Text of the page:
Mary Ashley Townsend was a novelist, newspaper columnist, and poet laureate of New Orleans who made several trips to Mexico with her daughter Cora during the last two decades of the 19th century. She collected her impressions of many aspects of life in that country—flora, fauna, architecture, people at work and play, fashion, society, food—and wrote about them during a time when few women engaged in solo travel, much less the pursuit of travel writing. Her collected work was still in progress when she died in a train accident in 1901, and was never published.
Renowned Latin Americanist Ralph Lee Woodward Jr. discovered Townsend’s manuscript, along with many of the author’s personal papers, in the Special Collections division of Tulane University’s Howard-Tilton Library. In addition to annotating the text, he has written a critical introduction to the work that provides excellent background information about the author and places the work in its historical and cultural context.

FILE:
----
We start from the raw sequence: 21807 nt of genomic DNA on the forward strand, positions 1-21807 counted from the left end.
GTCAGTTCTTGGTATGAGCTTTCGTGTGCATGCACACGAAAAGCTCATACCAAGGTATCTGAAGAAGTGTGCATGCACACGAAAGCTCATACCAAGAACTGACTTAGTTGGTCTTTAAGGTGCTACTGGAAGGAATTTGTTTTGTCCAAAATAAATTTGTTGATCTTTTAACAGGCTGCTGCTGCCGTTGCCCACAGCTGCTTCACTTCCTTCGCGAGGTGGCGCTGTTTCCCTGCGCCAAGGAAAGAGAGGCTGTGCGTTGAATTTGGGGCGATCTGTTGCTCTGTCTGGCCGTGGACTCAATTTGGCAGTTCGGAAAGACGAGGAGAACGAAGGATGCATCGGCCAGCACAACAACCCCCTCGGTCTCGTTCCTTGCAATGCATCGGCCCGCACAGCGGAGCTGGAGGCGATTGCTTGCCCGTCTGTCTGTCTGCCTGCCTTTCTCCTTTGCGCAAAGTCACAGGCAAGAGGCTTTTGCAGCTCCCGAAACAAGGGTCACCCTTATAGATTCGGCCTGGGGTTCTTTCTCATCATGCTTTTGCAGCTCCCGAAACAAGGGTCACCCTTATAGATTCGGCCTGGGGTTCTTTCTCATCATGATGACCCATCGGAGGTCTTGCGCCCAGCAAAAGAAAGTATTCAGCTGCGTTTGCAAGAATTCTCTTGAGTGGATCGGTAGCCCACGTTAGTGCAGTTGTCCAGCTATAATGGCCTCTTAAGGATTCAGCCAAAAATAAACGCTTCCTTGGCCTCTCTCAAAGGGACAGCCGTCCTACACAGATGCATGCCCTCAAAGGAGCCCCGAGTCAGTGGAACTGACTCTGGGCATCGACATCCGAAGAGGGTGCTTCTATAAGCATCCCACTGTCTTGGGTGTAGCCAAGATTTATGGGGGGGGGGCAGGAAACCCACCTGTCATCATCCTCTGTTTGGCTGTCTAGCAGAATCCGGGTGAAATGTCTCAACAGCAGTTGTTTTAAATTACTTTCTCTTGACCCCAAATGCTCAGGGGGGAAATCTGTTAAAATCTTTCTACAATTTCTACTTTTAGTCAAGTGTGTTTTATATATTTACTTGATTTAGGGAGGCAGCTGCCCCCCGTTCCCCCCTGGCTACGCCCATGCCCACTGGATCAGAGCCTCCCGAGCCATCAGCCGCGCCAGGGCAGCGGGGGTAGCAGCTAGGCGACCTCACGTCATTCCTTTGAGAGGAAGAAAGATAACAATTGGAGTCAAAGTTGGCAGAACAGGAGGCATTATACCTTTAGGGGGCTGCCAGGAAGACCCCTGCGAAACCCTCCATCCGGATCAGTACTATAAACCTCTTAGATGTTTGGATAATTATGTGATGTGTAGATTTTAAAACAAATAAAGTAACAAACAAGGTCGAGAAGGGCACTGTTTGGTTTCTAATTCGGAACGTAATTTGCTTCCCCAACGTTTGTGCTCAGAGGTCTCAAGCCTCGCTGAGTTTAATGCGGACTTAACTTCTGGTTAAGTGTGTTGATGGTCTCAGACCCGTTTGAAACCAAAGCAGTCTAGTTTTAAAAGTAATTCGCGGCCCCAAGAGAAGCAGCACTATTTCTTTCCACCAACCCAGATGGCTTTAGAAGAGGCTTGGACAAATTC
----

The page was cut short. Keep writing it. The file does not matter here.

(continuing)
Townsend’s writing provides an unusual feminine perspective on Mexico as she describes the country during the middle years of the Porfirio Diaz dictatorship, a pivotal time in Mexican history. Though Townsend does not delve heavily into politics her observations of people’s lives provide a valuable source for social historians of the period.
Here and There in Mexico will make new contribution to the field of Latin American studies and to the travel literature genre, both as a primary source for historians and as a well-written account of a southern woman’s impressions of Mexico during a crucial period in that country’s development.